Saturday, October 29, 2016

The Best Way to Save Obamacare - The New York Times

The Best Way to Save Obamacare - The New York Times

Comment by Don McCanne

Jacob Hacker deeply believes in a better America for all of us. As a political scientist,
he understands the difficulties of moving the process in that direction.
During the health care reform process, he recognized the lack of
political feasibility of enacting a single payer Medicare for all
program, but, with good reason, he decided that a public option -
offering the option to purchase Medicare instead of private insurance -
was feasible. In fact, it almost happened. Since so many problems still
exist six years after enactment of the Affordable Care Act (ACA), we
should listen to Jacob Hacker to see what he has to recommend.

First, let’s go back and look at the process that led up to ACA. The
dysfunction in our system had become unbearable - runaway costs, too
many uninsured and underinsured, preventable financial hardship and
physical suffering continued - something had to be done. The policy and
political communities understood the superiority of single payer
Medicare for all, but the politics were polarized. It was decided that
the feasible approach would be for the Democrats, who were in control,
to lead by supporting the Republican proposal of building on the
existing system. Although the progressive community initially was
disappointed, they decided that the only feasible approach was to join
the (ACA) bandwagon, especially when it included the public option that
many thought would eventually transform into a single payer system once
the public realized how much better government insurance was compared to
private insurance. Although the process emasculated the public option,
one Senator was able to block it altogether.

Fast forward to today. After six years, the feasible approach has not turned
out so well. Yes, many more now are covered, but little realized how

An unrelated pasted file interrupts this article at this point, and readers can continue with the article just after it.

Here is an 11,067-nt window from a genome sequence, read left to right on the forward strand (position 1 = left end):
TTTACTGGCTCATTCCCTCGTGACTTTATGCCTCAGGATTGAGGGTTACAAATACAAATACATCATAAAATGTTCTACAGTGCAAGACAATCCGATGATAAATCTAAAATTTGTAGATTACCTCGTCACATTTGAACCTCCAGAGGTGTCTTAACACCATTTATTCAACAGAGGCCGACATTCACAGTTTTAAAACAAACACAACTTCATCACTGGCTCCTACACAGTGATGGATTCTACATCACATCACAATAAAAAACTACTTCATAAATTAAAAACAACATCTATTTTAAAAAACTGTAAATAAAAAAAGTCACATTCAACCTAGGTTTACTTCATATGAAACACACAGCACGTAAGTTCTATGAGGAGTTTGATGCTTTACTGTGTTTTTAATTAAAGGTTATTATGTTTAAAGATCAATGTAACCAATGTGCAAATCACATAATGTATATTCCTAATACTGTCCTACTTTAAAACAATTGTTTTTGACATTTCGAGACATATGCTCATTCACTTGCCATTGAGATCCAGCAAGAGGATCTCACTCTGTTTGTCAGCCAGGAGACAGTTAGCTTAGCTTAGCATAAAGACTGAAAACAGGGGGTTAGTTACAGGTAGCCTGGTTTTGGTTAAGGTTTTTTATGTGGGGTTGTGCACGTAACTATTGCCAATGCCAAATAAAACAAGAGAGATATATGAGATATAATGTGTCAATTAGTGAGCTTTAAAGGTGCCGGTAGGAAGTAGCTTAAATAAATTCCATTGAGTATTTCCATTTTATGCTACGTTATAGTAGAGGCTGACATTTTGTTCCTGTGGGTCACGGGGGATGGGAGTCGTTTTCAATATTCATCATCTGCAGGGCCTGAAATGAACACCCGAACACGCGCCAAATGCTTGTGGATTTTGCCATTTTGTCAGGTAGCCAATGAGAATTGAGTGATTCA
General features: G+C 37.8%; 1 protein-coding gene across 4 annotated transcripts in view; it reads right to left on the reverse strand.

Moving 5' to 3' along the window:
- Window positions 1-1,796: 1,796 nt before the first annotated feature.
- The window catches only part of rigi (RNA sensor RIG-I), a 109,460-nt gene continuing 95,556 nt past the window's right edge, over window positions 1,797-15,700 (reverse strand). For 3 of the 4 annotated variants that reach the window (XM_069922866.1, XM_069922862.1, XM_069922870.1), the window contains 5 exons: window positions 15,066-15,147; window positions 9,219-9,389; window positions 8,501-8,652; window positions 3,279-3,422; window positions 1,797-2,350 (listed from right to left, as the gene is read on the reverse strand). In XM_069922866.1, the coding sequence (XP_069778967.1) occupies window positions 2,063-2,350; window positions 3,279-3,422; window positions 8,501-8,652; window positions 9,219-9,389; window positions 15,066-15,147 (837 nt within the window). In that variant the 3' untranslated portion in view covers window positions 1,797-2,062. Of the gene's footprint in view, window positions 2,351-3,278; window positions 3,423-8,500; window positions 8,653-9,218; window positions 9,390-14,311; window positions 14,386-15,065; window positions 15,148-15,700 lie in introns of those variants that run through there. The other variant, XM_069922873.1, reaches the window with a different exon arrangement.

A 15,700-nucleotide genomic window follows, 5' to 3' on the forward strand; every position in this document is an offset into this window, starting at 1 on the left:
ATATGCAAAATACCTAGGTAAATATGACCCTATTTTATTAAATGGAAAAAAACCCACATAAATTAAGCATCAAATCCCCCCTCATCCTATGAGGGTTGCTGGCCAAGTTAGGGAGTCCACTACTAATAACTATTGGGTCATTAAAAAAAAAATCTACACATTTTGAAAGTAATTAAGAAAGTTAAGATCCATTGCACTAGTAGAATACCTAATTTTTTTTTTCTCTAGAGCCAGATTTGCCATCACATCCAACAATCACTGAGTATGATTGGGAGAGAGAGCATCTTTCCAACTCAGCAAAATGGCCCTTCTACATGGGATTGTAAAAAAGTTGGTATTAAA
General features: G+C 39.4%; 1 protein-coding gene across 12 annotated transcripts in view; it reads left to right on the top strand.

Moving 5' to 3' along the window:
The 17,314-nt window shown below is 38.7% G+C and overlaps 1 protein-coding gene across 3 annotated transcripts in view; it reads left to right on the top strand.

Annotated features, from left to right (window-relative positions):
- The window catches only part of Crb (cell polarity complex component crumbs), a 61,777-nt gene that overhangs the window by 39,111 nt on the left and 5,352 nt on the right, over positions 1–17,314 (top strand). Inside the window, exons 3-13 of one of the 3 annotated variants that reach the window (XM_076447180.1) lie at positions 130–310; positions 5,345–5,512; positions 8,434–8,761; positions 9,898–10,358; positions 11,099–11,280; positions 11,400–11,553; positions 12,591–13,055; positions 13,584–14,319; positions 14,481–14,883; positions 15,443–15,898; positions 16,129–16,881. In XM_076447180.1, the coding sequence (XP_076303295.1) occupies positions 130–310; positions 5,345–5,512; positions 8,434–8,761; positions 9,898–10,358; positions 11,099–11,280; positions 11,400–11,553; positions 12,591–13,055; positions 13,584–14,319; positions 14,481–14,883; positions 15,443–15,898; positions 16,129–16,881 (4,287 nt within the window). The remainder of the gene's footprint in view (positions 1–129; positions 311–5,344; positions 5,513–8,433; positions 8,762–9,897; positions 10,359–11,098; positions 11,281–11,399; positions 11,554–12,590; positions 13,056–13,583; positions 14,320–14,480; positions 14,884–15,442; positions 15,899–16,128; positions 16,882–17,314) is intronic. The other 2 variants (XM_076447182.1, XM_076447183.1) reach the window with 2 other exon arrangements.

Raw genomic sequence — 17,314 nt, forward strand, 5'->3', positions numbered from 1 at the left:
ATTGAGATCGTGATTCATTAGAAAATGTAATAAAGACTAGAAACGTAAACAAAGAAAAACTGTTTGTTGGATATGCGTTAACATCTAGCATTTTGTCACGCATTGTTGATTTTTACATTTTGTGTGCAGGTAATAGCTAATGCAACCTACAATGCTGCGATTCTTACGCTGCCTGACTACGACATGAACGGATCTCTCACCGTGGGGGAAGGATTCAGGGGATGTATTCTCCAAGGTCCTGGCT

much insurers could still innovate, for their own benefit, in a more
regulated environment. To make premiums affordable, plans had to be
offered with a lower actuarial value - accomplished by increasing the
deductibles and offering credits and subsidies for lower income
individuals (which left middle income individuals more exposed to
medical debt). But many did not realize the rapidity and intensity with
which the insurers would jack up the deductibles. And now the policy of
high deductibles is corrupting the part of the market they were trying
to protect - the employer-sponsored plans. Also they wanted to protect
the “gains” of managed care, which really is not much more than
negotiating lower rates for provider panels in exchange for granting
them exclusivity. Once again, most did not anticipate the rapid move to
ultra-narrow networks that serve the insurers so well while impairing
access for their enrollees. Higher deductibles and narrow networks can
hardly be described as successes of ACA since most people are worse off.

So now we are again facing the same political dilemma. Do we embark on a
process to establish single payer Medicare for all, or do we take the
politically feasible route of enacting a public option which would fix
our system by requiring private insurers to complete with a vastly
superior public plan, or so they would have us believe? Well, the
decision has already been made. The progressive community is already
totally on board with the public option. The tragedy is not so much that
on this path we will end up with a public plan that will be only one
more feeble player in the dysfunctional market of private plans, but
rather that we will, once again, have walked away from single payer,
perhaps for decades, because of this meme about lack of political

So let’s look more closely at what Jacob Hacker has to offer in his truly sincere effort to cure our health care system.

*  From the outset, I’ve argued that without a public option — a Medicare-like
plan that would be available to all Americans buying health insurance —
insurance competition would dwindle and premiums would skyrocket.

The insurance industry’s control of Congress would prevent a public option
that could out-compete the private plans. Our traditional Medicare
program is already being out-competed by the private Medicare Advantage
plans because Congress has continued to support policies that give the
private plans an unfair advantage while rejecting measures that would
provide the much-needed expansions in the currently deficient package of
Medicare benefits. That’s why Medicare must be improved before we
consider it as a program for all of us.

*  Critics of the public option are convinced it’s a one-way ticket to single
payer (the government alone provides coverage). History suggests the

Currently we are being inundated with threats from the conservatives that if
we enact a public option it will lead to the left’s dream of a single payer system.
Yet the progressives have jumped on board precisely because they believe a
public option will lead to their dream of a single payer system. Yet